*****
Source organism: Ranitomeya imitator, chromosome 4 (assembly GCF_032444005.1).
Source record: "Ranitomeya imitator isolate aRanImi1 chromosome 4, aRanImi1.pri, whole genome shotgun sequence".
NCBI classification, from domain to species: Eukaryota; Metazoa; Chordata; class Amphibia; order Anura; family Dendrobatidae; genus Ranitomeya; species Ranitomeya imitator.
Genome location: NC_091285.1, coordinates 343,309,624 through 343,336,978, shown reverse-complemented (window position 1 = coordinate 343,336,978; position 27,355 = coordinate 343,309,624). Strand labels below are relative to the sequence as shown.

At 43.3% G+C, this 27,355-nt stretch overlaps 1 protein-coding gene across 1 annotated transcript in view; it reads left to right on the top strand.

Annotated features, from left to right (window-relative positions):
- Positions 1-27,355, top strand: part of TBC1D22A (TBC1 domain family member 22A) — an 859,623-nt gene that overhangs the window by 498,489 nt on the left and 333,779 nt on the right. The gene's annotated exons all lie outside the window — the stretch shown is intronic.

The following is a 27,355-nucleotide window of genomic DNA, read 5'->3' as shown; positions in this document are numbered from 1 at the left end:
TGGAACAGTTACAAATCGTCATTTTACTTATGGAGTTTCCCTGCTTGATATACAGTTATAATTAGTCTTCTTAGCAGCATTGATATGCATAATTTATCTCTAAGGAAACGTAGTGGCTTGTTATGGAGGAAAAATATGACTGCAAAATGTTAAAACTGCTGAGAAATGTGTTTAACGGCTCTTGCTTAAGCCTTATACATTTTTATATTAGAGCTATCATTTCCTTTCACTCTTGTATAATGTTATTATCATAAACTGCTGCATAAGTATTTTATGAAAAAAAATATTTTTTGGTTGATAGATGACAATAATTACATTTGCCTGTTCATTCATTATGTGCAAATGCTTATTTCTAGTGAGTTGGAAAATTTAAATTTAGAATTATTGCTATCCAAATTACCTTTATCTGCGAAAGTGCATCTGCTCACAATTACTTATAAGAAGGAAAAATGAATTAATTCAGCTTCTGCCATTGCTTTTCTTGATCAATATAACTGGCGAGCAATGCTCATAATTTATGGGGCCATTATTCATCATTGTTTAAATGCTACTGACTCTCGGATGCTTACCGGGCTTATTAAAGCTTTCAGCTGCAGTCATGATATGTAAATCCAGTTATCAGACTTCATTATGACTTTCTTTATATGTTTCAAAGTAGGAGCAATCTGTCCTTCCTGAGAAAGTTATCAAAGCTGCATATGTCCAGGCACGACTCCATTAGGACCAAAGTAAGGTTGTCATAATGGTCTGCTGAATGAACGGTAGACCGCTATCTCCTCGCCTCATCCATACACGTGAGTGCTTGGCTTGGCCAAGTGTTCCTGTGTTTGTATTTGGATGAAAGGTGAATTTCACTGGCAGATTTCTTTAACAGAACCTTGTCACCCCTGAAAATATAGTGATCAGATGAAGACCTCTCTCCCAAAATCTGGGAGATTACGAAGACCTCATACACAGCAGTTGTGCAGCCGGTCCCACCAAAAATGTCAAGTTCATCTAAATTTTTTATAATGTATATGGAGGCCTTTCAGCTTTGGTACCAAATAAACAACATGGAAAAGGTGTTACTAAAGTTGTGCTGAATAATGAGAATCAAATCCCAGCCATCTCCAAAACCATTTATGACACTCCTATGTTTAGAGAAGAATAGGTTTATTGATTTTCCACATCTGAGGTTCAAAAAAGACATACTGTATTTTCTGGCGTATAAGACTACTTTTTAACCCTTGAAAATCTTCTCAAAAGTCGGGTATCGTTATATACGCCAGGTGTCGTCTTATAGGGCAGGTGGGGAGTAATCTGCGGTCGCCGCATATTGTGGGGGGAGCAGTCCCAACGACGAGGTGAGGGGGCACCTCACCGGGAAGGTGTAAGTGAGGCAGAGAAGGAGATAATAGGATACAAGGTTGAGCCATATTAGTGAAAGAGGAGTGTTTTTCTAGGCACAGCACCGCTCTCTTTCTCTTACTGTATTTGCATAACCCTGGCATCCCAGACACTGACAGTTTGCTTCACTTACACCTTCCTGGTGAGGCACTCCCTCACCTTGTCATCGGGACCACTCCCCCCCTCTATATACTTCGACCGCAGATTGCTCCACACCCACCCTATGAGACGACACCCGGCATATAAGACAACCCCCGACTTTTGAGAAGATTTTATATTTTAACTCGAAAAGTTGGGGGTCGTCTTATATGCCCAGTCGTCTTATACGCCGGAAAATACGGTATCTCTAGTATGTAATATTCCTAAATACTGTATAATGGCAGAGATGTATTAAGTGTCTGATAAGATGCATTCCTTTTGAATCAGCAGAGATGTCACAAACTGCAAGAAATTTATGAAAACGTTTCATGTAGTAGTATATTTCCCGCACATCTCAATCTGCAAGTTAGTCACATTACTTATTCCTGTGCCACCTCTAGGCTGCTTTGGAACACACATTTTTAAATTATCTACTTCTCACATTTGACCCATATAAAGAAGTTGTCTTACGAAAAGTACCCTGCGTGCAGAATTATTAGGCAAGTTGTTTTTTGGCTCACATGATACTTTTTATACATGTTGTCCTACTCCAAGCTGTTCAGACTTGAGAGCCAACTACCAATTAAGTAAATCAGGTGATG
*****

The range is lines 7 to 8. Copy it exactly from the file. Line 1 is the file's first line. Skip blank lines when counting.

- Positions 1-27,355, top strand: part of TBC1D22A (TBC1 domain family member 22A) — an 859,623-nt gene that overhangs the window by 498,489 nt on the left and 333,779 nt on the right. The gene's annotated exons all lie outside the window — the stretch shown is intronic.

The following is a 27,355-nucleotide window of genomic DNA, read 5'->3' as shown; positions in this document are numbered from 1 at the left end: